The Mario video games are known as “platformers” and sure enough, we are treated to many scenes where the characters run from left to right jumping and dodging obstacles. It’s cute the first few times but wears thin. The games have some of the most recognizable music in video game history, and Brian Tyler, who composed the score for The Super Mario Bros. Movie, wisely weaves many of Koji Kondo’s music cues throughout the film. 

A problem one runs into when adapting a video game is what to do with the main character. Since these characters are controlled by users, they are usually not very well developed beyond acting as an avatar for players. The film attempts to have a subplot where Mario’s father (Charles Martinet) doesn’t consider him a success (even though he owns his own business?), but this isn’t very deep. In the end, Mario’s supporting cast is far more interesting than Mario. It doesn’t help that Mario’s voice is the worst element of the film. Chris Pratt’s voice doesn’t sound right coming out of Mario’s mouth, and he doesn’t commit to an Italian accent. Legendary voice actor Charles Martinet, who created the iconic “It’s-a-me, Mario!” voice that we’re heard across media, is given a cameo in the film. Why not let him do Mario’s voice instead? Nobody is clamoring to see this film just because they hired Chris Pratt.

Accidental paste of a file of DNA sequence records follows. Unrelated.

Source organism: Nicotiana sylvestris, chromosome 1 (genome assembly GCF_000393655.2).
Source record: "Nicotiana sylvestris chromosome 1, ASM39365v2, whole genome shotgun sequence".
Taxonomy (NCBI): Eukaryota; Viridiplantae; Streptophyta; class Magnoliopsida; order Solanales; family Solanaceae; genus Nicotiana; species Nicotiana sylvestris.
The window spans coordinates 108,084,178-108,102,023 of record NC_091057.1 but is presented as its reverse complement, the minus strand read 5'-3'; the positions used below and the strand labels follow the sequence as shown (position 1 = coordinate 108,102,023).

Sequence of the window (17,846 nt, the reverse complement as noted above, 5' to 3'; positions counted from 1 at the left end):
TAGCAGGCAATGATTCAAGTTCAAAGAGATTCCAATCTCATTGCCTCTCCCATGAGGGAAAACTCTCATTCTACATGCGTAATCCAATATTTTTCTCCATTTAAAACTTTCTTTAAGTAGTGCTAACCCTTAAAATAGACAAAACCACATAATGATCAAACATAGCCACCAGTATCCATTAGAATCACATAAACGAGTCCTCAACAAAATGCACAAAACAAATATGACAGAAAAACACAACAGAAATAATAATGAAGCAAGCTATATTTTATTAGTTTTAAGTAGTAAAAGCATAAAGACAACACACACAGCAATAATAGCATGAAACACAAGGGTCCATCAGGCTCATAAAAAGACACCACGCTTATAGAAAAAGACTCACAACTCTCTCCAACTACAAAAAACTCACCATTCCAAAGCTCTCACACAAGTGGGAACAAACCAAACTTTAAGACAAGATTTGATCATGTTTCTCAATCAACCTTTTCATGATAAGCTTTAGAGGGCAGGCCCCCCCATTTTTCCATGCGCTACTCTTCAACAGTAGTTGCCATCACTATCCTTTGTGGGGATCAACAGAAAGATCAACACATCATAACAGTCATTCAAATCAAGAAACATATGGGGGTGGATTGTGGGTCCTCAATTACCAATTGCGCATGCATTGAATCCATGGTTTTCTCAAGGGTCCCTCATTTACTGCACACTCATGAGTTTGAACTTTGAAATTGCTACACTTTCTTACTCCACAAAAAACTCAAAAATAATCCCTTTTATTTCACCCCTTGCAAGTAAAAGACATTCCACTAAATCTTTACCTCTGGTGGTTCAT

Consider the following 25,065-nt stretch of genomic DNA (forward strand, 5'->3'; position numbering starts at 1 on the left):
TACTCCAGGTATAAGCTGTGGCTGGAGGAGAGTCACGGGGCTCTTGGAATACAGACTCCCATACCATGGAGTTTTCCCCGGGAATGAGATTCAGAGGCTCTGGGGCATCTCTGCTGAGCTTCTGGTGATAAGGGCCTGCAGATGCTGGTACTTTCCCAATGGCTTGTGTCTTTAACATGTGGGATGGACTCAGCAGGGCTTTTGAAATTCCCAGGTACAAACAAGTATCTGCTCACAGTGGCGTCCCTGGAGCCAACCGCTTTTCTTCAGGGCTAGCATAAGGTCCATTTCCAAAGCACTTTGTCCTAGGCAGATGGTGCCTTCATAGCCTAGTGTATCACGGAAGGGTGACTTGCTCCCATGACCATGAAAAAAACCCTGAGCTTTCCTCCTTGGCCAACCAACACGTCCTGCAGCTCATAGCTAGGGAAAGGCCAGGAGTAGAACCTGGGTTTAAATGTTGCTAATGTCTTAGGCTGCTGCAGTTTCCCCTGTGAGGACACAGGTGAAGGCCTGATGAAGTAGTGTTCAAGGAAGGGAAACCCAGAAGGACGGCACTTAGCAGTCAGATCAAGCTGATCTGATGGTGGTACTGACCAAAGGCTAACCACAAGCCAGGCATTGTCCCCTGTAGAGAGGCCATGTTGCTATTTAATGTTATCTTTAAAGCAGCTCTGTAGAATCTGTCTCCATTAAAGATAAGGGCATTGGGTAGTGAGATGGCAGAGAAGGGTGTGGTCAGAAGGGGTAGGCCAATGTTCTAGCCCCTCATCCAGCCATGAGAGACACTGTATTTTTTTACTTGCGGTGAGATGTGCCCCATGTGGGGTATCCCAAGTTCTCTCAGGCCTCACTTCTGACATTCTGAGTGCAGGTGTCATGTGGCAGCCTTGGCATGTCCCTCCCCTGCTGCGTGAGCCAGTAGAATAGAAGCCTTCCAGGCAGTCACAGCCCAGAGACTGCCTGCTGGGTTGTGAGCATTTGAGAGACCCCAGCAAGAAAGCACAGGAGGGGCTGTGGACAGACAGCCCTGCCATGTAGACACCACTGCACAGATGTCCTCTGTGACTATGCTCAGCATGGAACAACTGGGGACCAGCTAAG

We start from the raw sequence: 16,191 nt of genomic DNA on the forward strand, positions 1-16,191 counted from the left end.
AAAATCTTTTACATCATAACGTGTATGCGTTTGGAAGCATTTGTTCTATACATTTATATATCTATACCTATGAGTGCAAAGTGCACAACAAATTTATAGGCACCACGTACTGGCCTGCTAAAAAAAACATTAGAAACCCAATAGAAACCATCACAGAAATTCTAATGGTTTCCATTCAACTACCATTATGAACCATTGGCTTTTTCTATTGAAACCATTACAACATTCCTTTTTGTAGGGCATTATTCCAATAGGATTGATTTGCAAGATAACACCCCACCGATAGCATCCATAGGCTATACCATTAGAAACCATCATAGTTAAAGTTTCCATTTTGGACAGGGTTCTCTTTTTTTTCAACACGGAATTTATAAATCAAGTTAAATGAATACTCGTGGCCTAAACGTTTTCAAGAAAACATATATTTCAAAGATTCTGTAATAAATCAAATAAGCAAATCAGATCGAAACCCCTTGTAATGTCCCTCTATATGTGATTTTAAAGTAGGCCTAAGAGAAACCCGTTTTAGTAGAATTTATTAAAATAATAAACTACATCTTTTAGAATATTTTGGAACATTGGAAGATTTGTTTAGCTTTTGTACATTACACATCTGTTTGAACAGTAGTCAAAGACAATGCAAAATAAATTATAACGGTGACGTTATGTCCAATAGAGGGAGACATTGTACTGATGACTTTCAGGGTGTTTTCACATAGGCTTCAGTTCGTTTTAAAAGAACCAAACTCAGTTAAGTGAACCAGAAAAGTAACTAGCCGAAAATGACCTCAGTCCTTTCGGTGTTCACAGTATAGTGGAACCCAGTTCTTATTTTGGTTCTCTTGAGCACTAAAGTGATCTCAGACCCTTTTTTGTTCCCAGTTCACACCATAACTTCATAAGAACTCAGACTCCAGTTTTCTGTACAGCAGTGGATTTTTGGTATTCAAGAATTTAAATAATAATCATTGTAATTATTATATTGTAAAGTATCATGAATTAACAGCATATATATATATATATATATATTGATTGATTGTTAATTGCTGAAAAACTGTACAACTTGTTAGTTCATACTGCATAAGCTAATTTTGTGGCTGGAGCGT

Charlie Day is fine as Luigi, although I miss what John Leguizamo brought to the character in the live action film. Although the film would have you believe he was cast as Donkey Kong, Seth Rogen is just playing himself. He doesn’t try to do any kind of voice work for Donkey Kong, instead giving us his trademark Seth Rogen laugh. Fred Armisen is doing a specific voice for Cranky Kong, but it’s highly annoying. I disliked Cranky and Donkey and couldn’t wait to move on from Donkey Kong Country. Jack Black’s Bowser is one of the stronger performances in the film, with Black able to bring his musical talent to the role. Anya-Taylor Joy brings a fierceness to Princess Peach (originally known as “Princess Toadstool”), who is updated to be a strong leader and capable warrior. 

Kevin Michael Richardson plays the turtle wizard Kamek and Sebastian Maniscalco is Spike from the video game Wrecking Crew, a nice reference for old school video game fans. There are more references and easter eggs for gamers squeezed into this movie than I could have imagined. I don’t want to give them away here but be on the look out for nods to Punch-Out!!, F-Zero, and many more iconic Nintendo games. Some may feel the kart racing scene is shoe-horned in, but as a fan of blue shells and rainbow road, I’m cool with its inclusion. One of my favorite characters in the Super Mario universe is the undead turtle Dry Bones, and he gets the best sequence in the movie, terrorizing an already scared Luigi. Many characters are only hinted at, including in the two post-credit scenes that set up fun sequel ideas and adventures to come. The Mario video games are made for kids and so is The Super Mario Bros. Movie. It’s a solid family film that has an absolutely breakneck pace that never lets up.